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I've just bought myself a new car, and as expected the dealer is trying to sell me extra items.

The two options they are trying to push on me are

  • Paint Protection

  • nano technology paint protection & nano technology protection for the seats.

Are either of these options worth considering?

My current thought is, the worst that can happen without it is I need to get the car painted again, which even if you use the amount the dealer charges as extra for the metallic paint, would still be a cheaper option.

Few extra details - The car is metallic black, live in Sunny Queensland but I have a garage.

  • Who did u call about ur seat. I paid for the same thing was trying to call to get mine done – Shay Boyce Nov 21 '16 at 5:55
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The manufacture provides a warranty on the paint and corrosion, and what they're selling you usually doesn't extend that. All of the dealers I have worked at sold some kind of paint protection and rust protection.

The paint protection was a wax job, a good one no less, but a wax job that you could get at a high quality detail shop for about $150, but they charged $795. They used the high quality professional grade supplies, just like the high quality detail shop uses.

The rust protection was rubberized undercoat, the same stuff you can by off the autoparts shelf in spray cans. They used a commercialized system for spraying it on, same stuff that's in the can just a different delivery system that let's them do it in less time than if you were using spray cans. So it takes them less time and costs you $1295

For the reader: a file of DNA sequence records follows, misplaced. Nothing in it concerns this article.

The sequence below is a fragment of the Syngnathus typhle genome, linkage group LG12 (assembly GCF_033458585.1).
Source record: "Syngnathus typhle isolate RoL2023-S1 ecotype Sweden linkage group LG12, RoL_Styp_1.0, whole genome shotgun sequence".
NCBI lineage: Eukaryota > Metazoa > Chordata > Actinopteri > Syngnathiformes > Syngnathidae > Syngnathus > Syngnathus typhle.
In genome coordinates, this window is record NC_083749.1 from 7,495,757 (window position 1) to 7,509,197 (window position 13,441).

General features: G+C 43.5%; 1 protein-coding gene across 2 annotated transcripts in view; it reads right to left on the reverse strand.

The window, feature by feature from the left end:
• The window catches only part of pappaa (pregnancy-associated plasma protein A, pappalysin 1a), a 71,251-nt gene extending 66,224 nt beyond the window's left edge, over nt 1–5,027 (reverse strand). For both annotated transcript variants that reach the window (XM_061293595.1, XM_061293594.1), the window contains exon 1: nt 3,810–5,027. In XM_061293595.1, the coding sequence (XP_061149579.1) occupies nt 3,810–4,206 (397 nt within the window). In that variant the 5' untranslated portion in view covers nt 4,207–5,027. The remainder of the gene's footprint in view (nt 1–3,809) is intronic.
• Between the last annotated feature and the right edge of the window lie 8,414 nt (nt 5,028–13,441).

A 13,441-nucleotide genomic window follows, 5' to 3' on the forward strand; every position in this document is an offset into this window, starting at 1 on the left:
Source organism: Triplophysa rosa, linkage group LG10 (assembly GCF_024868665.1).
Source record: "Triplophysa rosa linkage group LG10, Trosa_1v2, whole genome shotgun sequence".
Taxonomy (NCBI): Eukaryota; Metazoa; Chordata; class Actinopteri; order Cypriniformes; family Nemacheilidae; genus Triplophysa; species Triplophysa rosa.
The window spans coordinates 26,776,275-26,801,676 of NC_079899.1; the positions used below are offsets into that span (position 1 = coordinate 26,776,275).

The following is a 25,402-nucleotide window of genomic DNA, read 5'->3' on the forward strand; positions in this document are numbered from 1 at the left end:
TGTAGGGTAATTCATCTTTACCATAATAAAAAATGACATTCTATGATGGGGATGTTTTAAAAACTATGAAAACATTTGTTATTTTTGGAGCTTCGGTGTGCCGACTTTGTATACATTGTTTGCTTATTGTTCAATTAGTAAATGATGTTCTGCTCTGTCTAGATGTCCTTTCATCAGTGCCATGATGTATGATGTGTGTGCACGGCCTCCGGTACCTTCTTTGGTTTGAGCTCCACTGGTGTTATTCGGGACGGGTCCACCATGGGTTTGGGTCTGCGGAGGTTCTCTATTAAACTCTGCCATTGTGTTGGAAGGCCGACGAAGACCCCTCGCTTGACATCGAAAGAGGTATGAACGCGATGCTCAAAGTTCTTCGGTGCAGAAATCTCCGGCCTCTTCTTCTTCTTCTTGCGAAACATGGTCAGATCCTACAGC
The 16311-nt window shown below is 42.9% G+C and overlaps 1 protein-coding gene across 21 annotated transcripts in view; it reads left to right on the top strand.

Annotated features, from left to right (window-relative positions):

So no, don't spend the money. The money at a car lot is made in the F&I Office (Finance and Insurance) They really don't make much on selling the car, it's everything they add on.

  • 3
    The dealership where I worked at sold the Paint Sealant/Undercoating/Scotch Guard package for around $450. We had an independent contractor provide the service for us ... total cost to us? $60. That was several years ago, but you get the idea. All of these products are commercially available to the average person and can be applied in an afternoon. – Pᴀᴜʟsᴛᴇʀ2 Jan 6 '14 at 16:54
  • The undercoating at the dealer is more like polyurethane truck liner material (also available at all the parts stores) nowadays than the spray can "rubberized undercoat" (I have a can of it from the 70s lol). – finleyarcher Sep 26 '17 at 19:57
4

Want paint protection? Wash and wax your car. I wouldn't buy anything the dealer is selling as "paint protection."

All these treatments are typically very similar to products you can buy at a local auto parts store. The paint protection is almost certainly some kind of wax-like product, and the "nano-technology protection" for the seats is probably some kind of scotch-guard type product.

2

Sounds like a marketing gimmick. If you have a garage, and you plan on having a garage for some time to come, just keep it in said garage and your car will age well enough. Not to mention you live in Queensland, it's sunny there, right? Do they salt the roads? If they salted the roads I might consider paint protection, but otherwise not. Just take care of your car and your car will take care of you.

1

i just bought a new car that has been treated with ec bond but its not the protection that bought me its that they cover door dents headlight cracks and stuff for 5 years. As well as paint being messed up in anyway it is all repaired for free. Only cost me $350 i think.